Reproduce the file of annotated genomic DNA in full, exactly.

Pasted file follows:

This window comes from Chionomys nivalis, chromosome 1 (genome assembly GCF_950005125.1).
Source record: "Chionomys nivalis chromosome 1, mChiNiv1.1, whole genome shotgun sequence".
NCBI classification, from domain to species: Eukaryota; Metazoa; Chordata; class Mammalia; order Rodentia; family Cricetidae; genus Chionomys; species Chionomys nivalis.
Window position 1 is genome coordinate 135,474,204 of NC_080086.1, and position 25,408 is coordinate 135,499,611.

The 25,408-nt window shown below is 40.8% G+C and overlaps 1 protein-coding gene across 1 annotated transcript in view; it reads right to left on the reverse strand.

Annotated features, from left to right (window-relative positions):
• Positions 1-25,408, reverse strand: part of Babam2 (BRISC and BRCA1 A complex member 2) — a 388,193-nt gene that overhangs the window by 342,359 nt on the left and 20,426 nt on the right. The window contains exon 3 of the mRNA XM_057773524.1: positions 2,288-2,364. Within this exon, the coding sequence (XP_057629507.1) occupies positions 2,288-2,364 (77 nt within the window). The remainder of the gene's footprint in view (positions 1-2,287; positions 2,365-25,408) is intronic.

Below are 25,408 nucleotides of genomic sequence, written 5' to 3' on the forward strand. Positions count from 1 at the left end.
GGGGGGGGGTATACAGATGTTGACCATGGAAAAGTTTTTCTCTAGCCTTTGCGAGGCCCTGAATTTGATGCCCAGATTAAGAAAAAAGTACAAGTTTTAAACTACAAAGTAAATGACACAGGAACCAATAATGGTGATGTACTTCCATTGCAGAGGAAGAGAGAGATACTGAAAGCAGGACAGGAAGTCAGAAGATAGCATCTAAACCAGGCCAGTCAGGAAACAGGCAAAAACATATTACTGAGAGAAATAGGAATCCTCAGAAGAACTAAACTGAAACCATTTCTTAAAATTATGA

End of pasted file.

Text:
This window comes from Chionomys nivalis, chromosome 1 (genome assembly GCF_950005125.1).
Source record: "Chionomys nivalis chromosome 1, mChiNiv1.1, whole genome shotgun sequence".
NCBI classification, from domain to species: Eukaryota; Metazoa; Chordata; class Mammalia; order Rodentia; family Cricetidae; genus Chionomys; species Chionomys nivalis.
Window position 1 is genome coordinate 135,474,204 of NC_080086.1, and position 25,408 is coordinate 135,499,611.

The 25,408-nt window shown below is 40.8% G+C and overlaps 1 protein-coding gene across 1 annotated transcript in view; it reads right to left on the reverse strand.

Annotated features, from left to right (window-relative positions):
• Positions 1-25,408, reverse strand: part of Babam2 (BRISC and BRCA1 A complex member 2) — a 388,193-nt gene that overhangs the window by 342,359 nt on the left and 20,426 nt on the right. The window contains exon 3 of the mRNA XM_057773524.1: positions 2,288-2,364. Within this exon, the coding sequence (XP_057629507.1) occupies positions 2,288-2,364 (77 nt within the window). The remainder of the gene's footprint in view (positions 1-2,287; positions 2,365-25,408) is intronic.

Below are 25,408 nucleotides of genomic sequence, written 5' to 3' on the forward strand. Positions count from 1 at the left end.
GGGGGGGGGTATACAGATGTTGACCATGGAAAAGTTTTTCTCTAGCCTTTGCGAGGCCCTGAATTTGATGCCCAGATTAAGAAAAAAGTACAAGTTTTAAACTACAAAGTAAATGACACAGGAACCAATAATGGTGATGTACTTCCATTGCAGAGGAAGAGAGAGATACTGAAAGCAGGACAGGAAGTCAGAAGATAGCATCTAAACCAGGCCAGTCAGGAAACAGGCAAAAACATATTACTGAGAGAAATAGGAATCCTCAGAAGAACTAAACTGAAACCATTTCTTAAAATTATGA